Bowel Screening

The pilot and the programme since then

Research in four countries has demonstrated a reduction in death rates in groups of people screened for bowel cancer. This research led the UK government to commission a pilot programme to see whether or not it was feasible to use biennial (every two years) Faecal Occult Blood test screening as a population screening tool for bowel cancer in the UK.

In England the pilot programme started in 2000 in Coventry and north Warwickshire, and was based in Rugby. The pilot programme finished in March 2007 and showed that screening for bowel cancer using the Faecal Occult Blood test was feasible in the NHS. Screening is now offered every two years to men and women registered with a GP aged 60-74 (also see 'What is the NHS Bowel Cancer Screening Programme'). People aged 74 and over can request screening by calling the programme helpline on Freephone 0800 707 60 60.

Some of the people we interviewed about screening had taken part in the English pilot programme. 


She thought the pilot programme was part of a trial.

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She thought the pilot programme was part of a trial.

Age at interview: 62
Sex: Female
Did you enquire at all from anybody how they decide to send it [the invitation to be screened for bowel cancer] to you?

No I just thought, 'Oh you're part of a trial', and that was it, I never queried that, I never even thought about it like than.

It's going to be rolled out to everybody eventually in the whole country.

Well I think it's good, I think it's very good. I often wonder why it's for 60 to 70 age groups, is it 60 to 70 that they sent the trial out?

At the moment yes, it is at the moment.

That surprised me that it was 60 to 70 because I wouldn't have thought it had any respect on age or anything this bowel cancer.

I think it's most common with older people. 


Sir Muir Gray explains that the health professionals running the pilot programme provided an...

Sir Muir Gray explains that the health professionals running the pilot programme provided an...

Would you mind just saying a little bit about the pilot study and why you did one please?

Yes, when you're making decisions in health care you make them on the basis of evidence from research. And there is very good evidence that bowel cancer screening did more good than harm; very good controlled trial done by the Medical Research Council. But the team that did that controlled trial was led by a wonderful person called Jack Hardcastle, and Professor Hardcastle has spent 20 or 30 years of his life doing bowel cancer screening. His team were absolutely focused on it, they did nothing else. Now the problem that faced people like me and Julietta Patnick, the Director of Screening Programmes, was that we have to find a hundred times as many people as were in Jack Hardcastle's team, to cover the whole of England. And we know that those people, at least to start off with, are not going to be so skilled as Jack Hardcastle's team. So what we have to do is to find a part of the country where there is a very good team, and with that team, and we are sure they can deliver a good service that will do more good than harm, we will develop training resources, information systems, patient information, public information, so that when we roll out the programme across the whole of England, ensures that high quality is available across the whole of England. So, I can't, we called it a pilot, and a pilot remember is a ship that negotiates through the shoals of rocks to get you to harbour. It wasn't just a study, it was a pilot journey, we were guided by the pilot, and we are now absolutely clear that we can deliver a good service across the whole of England. So I'm very grateful to the people who ran the pilots, and I can assure the people who were looked after by the pilots, they were not part of a research project, they were working with one of the best services we could find to help us to develop the resources that the rest of England will need.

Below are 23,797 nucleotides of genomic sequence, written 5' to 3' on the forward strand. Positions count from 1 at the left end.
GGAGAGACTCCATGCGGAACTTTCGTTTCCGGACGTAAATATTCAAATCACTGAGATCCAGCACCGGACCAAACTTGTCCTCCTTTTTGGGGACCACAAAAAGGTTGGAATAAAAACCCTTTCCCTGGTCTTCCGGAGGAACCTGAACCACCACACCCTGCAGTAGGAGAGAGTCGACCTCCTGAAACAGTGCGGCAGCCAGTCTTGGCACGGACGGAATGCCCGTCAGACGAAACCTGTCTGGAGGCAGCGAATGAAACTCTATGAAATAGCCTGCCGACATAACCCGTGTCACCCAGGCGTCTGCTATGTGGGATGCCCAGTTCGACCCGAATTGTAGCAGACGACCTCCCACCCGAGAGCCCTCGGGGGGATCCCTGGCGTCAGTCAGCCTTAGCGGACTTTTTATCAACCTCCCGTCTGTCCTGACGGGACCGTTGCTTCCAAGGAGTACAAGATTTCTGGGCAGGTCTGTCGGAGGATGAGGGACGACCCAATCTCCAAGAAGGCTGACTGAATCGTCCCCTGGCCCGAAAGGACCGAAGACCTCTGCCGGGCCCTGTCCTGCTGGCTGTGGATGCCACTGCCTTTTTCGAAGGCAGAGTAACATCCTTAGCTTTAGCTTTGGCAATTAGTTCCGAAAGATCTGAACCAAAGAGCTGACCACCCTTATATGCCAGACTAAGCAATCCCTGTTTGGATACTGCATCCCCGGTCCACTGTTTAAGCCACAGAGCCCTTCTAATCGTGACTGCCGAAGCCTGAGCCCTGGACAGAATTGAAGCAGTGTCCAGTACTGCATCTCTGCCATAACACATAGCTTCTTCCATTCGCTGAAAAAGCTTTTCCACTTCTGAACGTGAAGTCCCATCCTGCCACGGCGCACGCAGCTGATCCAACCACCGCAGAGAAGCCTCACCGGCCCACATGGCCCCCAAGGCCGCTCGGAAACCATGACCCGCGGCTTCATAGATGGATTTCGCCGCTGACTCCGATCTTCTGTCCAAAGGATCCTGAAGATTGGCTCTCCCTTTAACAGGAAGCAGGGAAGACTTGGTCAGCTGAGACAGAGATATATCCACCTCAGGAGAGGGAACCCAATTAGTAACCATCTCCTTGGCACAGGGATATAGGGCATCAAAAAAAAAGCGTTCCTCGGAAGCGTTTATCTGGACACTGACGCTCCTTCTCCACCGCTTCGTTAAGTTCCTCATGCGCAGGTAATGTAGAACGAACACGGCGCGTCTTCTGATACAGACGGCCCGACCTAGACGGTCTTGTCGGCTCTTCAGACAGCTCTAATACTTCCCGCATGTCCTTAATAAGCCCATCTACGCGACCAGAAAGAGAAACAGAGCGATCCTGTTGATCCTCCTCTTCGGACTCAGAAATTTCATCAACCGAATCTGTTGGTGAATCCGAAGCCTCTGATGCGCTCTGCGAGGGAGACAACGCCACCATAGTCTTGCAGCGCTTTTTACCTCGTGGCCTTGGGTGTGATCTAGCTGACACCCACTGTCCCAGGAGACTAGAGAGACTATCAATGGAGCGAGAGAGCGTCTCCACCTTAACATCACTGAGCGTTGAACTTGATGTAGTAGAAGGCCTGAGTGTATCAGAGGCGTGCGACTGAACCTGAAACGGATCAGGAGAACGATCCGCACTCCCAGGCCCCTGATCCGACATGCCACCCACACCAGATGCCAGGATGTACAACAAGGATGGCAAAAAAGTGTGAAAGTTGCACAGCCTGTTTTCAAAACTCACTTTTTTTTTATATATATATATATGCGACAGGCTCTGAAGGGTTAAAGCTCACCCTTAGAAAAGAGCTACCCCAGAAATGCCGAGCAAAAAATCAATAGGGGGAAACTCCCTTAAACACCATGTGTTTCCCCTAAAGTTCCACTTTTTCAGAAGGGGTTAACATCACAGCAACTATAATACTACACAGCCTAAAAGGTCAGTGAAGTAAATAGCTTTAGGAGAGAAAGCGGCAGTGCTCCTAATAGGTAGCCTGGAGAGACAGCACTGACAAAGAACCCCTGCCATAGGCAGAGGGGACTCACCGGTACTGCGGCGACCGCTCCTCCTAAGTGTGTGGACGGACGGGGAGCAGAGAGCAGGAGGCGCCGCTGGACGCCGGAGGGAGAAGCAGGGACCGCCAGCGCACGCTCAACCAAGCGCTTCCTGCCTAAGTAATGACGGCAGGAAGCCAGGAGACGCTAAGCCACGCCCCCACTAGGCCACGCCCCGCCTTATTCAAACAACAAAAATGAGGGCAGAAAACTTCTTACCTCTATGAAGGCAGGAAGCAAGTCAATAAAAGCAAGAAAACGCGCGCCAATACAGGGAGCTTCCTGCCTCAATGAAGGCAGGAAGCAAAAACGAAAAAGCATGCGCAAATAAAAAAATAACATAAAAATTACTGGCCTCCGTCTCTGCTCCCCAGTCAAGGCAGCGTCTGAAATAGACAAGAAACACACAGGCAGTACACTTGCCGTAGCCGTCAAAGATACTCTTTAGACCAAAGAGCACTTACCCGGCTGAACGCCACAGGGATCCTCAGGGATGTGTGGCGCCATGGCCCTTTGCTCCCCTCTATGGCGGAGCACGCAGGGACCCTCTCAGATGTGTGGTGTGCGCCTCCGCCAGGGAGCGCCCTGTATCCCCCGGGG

Sir Muir Gray, is the former Programme Director of the UK National Screening Committee.

In England the screening programme is administered by regional offices, called programme 'hubs'. The hubs send out the invitations to people to take part in screening every two years. They also send out test kits, test results, and arrange appointments with specialist screening practitioners at local screening centres for those with abnormal test results. 

The health professionals working in the local screening centres provide investigations for bowel cancer (such as colonoscopy and bowel scope screening), and any necessary follow-up investigations. If treatment is needed for bowel cancer they refer patients to a named consultant. 

There are 5 regional ‘hubs’ and over 60 screening centres.

The NHS Bowel Cancer Screening Programme started being rolled out in July 2006 and achieved nationwide coverage in 2010.

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Last reviewed May 2016.

Last updated May 2016.

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